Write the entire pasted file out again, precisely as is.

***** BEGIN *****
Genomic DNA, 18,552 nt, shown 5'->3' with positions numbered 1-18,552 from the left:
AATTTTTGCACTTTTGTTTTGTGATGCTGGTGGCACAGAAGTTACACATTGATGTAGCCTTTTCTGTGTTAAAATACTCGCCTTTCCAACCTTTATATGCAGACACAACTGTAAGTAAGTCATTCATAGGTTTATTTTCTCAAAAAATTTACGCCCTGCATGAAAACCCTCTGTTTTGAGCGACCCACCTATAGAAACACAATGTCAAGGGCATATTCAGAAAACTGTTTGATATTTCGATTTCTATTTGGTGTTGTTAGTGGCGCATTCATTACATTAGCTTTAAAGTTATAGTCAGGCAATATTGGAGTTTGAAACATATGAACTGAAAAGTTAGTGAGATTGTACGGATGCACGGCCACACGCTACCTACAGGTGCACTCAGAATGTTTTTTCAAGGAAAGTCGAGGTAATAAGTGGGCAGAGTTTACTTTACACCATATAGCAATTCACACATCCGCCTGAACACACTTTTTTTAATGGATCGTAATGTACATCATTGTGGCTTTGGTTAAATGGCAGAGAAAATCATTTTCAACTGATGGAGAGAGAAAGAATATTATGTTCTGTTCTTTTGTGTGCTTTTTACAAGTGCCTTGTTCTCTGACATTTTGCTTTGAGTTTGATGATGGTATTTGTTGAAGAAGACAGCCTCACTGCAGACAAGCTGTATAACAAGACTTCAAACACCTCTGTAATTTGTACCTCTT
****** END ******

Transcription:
Genomic DNA, 18,552 nt, shown 5'->3' with positions numbered 1-18,552 from the left:
AATTTTTGCACTTTTGTTTTGTGATGCTGGTGGCACAGAAGTTACACATTGATGTAGCCTTTTCTGTGTTAAAATACTCGCCTTTCCAACCTTTATATGCAGACACAACTGTAAGTAAGTCATTCATAGGTTTATTTTCTCAAAAAATTTACGCCCTGCATGAAAACCCTCTGTTTTGAGCGACCCACCTATAGAAACACAATGTCAAGGGCATATTCAGAAAACTGTTTGATATTTCGATTTCTATTTGGTGTTGTTAGTGGCGCATTCATTACATTAGCTTTAAAGTTATAGTCAGGCAATATTGGAGTTTGAAACATATGAACTGAAAAGTTAGTGAGATTGTACGGATGCACGGCCACACGCTACCTACAGGTGCACTCAGAATGTTTTTTCAAGGAAAGTCGAGGTAATAAGTGGGCAGAGTTTACTTTACACCATATAGCAATTCACACATCCGCCTGAACACACTTTTTTTAATGGATCGTAATGTACATCATTGTGGCTTTGGTTAAATGGCAGAGAAAATCATTTTCAACTGATGGAGAGAGAAAGAATATTATGTTCTGTTCTTTTGTGTGCTTTTTACAAGTGCCTTGTTCTCTGACATTTTGCTTTGAGTTTGATGATGGTATTTGTTGAAGAAGACAGCCTCACTGCAGACAAGCTGTATAACAAGACTTCAAACACCTCTGTAATTTGTACCTCTT